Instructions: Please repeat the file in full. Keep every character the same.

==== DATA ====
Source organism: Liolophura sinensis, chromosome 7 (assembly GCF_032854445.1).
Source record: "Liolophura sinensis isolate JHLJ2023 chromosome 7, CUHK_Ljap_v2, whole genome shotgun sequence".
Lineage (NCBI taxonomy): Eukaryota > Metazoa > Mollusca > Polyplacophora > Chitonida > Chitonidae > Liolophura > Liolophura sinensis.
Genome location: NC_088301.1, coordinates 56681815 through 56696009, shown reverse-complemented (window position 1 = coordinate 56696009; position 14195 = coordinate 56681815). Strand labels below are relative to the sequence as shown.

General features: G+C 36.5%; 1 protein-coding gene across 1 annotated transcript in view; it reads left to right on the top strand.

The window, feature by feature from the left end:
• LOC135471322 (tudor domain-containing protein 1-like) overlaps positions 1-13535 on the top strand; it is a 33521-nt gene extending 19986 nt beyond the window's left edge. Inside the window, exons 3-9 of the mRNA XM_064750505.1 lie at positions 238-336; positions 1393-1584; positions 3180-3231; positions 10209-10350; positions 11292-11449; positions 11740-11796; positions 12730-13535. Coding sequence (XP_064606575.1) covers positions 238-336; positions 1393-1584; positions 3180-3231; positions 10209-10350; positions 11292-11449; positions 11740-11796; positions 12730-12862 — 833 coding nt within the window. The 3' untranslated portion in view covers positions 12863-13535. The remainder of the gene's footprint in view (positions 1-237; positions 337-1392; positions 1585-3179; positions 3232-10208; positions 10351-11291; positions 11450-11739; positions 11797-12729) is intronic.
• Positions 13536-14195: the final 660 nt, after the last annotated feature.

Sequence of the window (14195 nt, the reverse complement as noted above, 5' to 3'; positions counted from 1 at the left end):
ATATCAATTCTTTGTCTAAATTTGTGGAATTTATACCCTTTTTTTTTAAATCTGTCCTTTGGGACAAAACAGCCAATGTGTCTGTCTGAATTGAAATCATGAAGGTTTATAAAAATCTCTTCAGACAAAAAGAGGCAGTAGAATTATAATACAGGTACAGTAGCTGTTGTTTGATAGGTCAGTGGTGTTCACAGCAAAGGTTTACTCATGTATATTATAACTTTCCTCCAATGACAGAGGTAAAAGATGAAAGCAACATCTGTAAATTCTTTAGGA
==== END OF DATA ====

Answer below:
Source organism: Liolophura sinensis, chromosome 7 (assembly GCF_032854445.1).
Source record: "Liolophura sinensis isolate JHLJ2023 chromosome 7, CUHK_Ljap_v2, whole genome shotgun sequence".
Lineage (NCBI taxonomy): Eukaryota > Metazoa > Mollusca > Polyplacophora > Chitonida > Chitonidae > Liolophura > Liolophura sinensis.
Genome location: NC_088301.1, coordinates 56681815 through 56696009, shown reverse-complemented (window position 1 = coordinate 56696009; position 14195 = coordinate 56681815). Strand labels below are relative to the sequence as shown.

General features: G+C 36.5%; 1 protein-coding gene across 1 annotated transcript in view; it reads left to right on the top strand.

The window, feature by feature from the left end:
• LOC135471322 (tudor domain-containing protein 1-like) overlaps positions 1-13535 on the top strand; it is a 33521-nt gene extending 19986 nt beyond the window's left edge. Inside the window, exons 3-9 of the mRNA XM_064750505.1 lie at positions 238-336; positions 1393-1584; positions 3180-3231; positions 10209-10350; positions 11292-11449; positions 11740-11796; positions 12730-13535. Coding sequence (XP_064606575.1) covers positions 238-336; positions 1393-1584; positions 3180-3231; positions 10209-10350; positions 11292-11449; positions 11740-11796; positions 12730-12862 — 833 coding nt within the window. The 3' untranslated portion in view covers positions 12863-13535. The remainder of the gene's footprint in view (positions 1-237; positions 337-1392; positions 1585-3179; positions 3232-10208; positions 10351-11291; positions 11450-11739; positions 11797-12729) is intronic.
• Positions 13536-14195: the final 660 nt, after the last annotated feature.

Sequence of the window (14195 nt, the reverse complement as noted above, 5' to 3'; positions counted from 1 at the left end):
ATATCAATTCTTTGTCTAAATTTGTGGAATTTATACCCTTTTTTTTTAAATCTGTCCTTTGGGACAAAACAGCCAATGTGTCTGTCTGAATTGAAATCATGAAGGTTTATAAAAATCTCTTCAGACAAAAAGAGGCAGTAGAATTATAATACAGGTACAGTAGCTGTTGTTTGATAGGTCAGTGGTGTTCACAGCAAAGGTTTACTCATGTATATTATAACTTTCCTCCAATGACAGAGGTAAAAGATGAAAGCAACATCTGTAAATTCTTTAGGA